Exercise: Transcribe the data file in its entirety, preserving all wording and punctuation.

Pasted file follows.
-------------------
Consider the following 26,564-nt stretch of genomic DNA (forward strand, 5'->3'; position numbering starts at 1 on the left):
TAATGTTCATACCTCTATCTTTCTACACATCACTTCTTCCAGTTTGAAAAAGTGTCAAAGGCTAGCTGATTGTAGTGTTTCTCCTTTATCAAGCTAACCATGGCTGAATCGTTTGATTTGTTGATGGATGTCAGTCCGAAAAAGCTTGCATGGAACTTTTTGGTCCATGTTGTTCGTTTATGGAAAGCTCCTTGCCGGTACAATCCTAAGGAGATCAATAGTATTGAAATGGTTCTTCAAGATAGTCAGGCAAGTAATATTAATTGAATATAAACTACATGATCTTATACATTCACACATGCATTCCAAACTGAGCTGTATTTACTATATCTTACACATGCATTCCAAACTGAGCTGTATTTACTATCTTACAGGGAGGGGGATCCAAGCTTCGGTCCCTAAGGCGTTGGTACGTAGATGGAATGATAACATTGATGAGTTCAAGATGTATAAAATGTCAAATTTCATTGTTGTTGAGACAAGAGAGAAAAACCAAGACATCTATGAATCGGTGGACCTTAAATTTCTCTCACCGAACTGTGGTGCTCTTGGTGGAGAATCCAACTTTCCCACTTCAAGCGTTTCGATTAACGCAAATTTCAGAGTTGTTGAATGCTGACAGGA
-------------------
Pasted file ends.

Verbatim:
Consider the following 26,564-nt stretch of genomic DNA (forward strand, 5'->3'; position numbering starts at 1 on the left):
TAATGTTCATACCTCTATCTTTCTACACATCACTTCTTCCAGTTTGAAAAAGTGTCAAAGGCTAGCTGATTGTAGTGTTTCTCCTTTATCAAGCTAACCATGGCTGAATCGTTTGATTTGTTGATGGATGTCAGTCCGAAAAAGCTTGCATGGAACTTTTTGGTCCATGTTGTTCGTTTATGGAAAGCTCCTTGCCGGTACAATCCTAAGGAGATCAATAGTATTGAAATGGTTCTTCAAGATAGTCAGGCAAGTAATATTAATTGAATATAAACTACATGATCTTATACATTCACACATGCATTCCAAACTGAGCTGTATTTACTATATCTTACACATGCATTCCAAACTGAGCTGTATTTACTATCTTACAGGGAGGGGGATCCAAGCTTCGGTCCCTAAGGCGTTGGTACGTAGATGGAATGATAACATTGATGAGTTCAAGATGTATAAAATGTCAAATTTCATTGTTGTTGAGACAAGAGAGAAAAACCAAGACATCTATGAATCGGTGGACCTTAAATTTCTCTCACCGAACTGTGGTGCTCTTGGTGGAGAATCCAACTTTCCCACTTCAAGCGTTTCGATTAACGCAAATTTCAGAGTTGTTGAATGCTGACAGGA